The war-deadened French Riviera, pre-war Europe's smartest playspot for the international set, has come back to life as the "United States Riviera Rest Area" for war-weary U.S. soldiers. The Sixth Army Group started the revival last October. By last week, 6,000 G.I.s a week were flocking into 42 luxury hotels near the sunny sands at Nice. Shortening U.S.R.R.A. to "Heaven," they pronounced it the best thing the U.S. Army ever did.
They found clean clothes, clean sheets on real beds, the best French service, chamber music at lunch, tea dances, swing bands at dinner, concerts, movies, Cokes, local gin and beer. Signs grinned: '"No Saluting." For nothing or for a few francs, they could hire bicycles, sunbathe, play at the Lawn Tennis Club, take American Express tours in the big rolltop busses. There were canoes, pedallo boats and sloops with which to negotiate the blue Mediterranean. Most incredible of all: if any of them got taken drunk, gentle MPs put them gently to bed.
Having Wonderful Time. A typical G.I. evening on the Riviera runs as follows: dinner at 7, movie at 8, then to the Angleterre's Air Forces nightclub, where G.I.s jitterbug, watch a floor show which includes jugglers, acrobats, tap dancers.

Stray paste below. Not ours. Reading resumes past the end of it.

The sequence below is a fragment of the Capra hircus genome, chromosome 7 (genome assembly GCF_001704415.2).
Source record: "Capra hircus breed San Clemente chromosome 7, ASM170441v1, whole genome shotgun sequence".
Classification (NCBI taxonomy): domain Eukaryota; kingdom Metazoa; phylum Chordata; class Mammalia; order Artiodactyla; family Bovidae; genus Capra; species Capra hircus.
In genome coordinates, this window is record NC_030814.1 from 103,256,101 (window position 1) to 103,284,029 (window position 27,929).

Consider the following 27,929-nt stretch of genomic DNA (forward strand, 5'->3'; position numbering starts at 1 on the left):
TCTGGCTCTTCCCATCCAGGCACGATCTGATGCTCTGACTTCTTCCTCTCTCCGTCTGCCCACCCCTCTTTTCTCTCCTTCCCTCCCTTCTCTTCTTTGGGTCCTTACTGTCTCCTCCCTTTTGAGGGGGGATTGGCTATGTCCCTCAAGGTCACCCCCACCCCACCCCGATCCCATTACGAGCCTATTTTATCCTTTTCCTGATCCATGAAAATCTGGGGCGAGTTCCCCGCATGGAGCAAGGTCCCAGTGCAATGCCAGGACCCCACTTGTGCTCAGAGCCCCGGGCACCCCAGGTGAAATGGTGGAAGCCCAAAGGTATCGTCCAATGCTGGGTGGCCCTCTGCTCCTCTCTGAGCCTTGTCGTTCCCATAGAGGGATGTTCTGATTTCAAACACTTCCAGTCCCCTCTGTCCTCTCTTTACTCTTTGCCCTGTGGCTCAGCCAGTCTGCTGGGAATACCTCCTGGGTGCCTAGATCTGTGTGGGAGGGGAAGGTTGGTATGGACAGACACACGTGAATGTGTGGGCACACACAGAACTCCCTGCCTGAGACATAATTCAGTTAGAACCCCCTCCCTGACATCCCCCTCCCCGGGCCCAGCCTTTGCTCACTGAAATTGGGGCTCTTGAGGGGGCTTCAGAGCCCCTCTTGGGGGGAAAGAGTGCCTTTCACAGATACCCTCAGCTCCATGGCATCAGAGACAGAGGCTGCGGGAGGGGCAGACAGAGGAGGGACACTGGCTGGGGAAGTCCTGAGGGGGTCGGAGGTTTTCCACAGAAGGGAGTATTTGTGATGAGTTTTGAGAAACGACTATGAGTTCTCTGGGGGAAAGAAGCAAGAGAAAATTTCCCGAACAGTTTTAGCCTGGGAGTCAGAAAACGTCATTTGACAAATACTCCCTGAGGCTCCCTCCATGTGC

Nice is strictly for G.I.s. Visiting brass hats were warned they might get informal treatment. General "Hap" Arnold, boss of the Air Forces, got it. Inspecting the town after recuperating from an attack of pneumonia, he walked past a happy G.I. Said the soldier, sticking out a friendly hand: "Name's Brown." Said the General, extending his own: "Mine's Arnold."
At Nice there are but three taboos: no swimming (the Germans broke the sewer conduits running into the sea); 2) no civilian guests above the first floor; 3) no visits to Monte Carlo. The only rule: curfew at 1 a.m.
Set up by Colonel Thomas F. Gunn, the Army's rest area expert, the G.I. Heaven is staffed with officers ready to do anything to make the soldier happy: they have even arranged weddings. G.I.s are charged a nominal 100 francs ($2) on arrival. Outside U.S.R.R.A. a black-market dinner might cost 1,500 francs; but on Heaven's reservation, the customers get a millionaire's vacation for peanuts.